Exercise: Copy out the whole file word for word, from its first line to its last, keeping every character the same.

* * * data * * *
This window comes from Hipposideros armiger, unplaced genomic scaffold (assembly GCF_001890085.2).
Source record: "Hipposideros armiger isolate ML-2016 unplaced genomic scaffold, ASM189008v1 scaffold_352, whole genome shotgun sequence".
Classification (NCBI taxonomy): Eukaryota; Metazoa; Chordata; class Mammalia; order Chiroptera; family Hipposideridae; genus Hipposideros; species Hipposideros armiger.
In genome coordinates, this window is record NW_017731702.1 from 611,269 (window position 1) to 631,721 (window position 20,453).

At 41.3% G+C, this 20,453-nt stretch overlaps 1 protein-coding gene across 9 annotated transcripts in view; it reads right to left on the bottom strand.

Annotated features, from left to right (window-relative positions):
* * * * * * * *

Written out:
This window comes from Hipposideros armiger, unplaced genomic scaffold (assembly GCF_001890085.2).
Source record: "Hipposideros armiger isolate ML-2016 unplaced genomic scaffold, ASM189008v1 scaffold_352, whole genome shotgun sequence".
Classification (NCBI taxonomy): Eukaryota; Metazoa; Chordata; class Mammalia; order Chiroptera; family Hipposideridae; genus Hipposideros; species Hipposideros armiger.
In genome coordinates, this window is record NW_017731702.1 from 611,269 (window position 1) to 631,721 (window position 20,453).

At 41.3% G+C, this 20,453-nt stretch overlaps 1 protein-coding gene across 9 annotated transcripts in view; it reads right to left on the bottom strand.

Annotated features, from left to right (window-relative positions):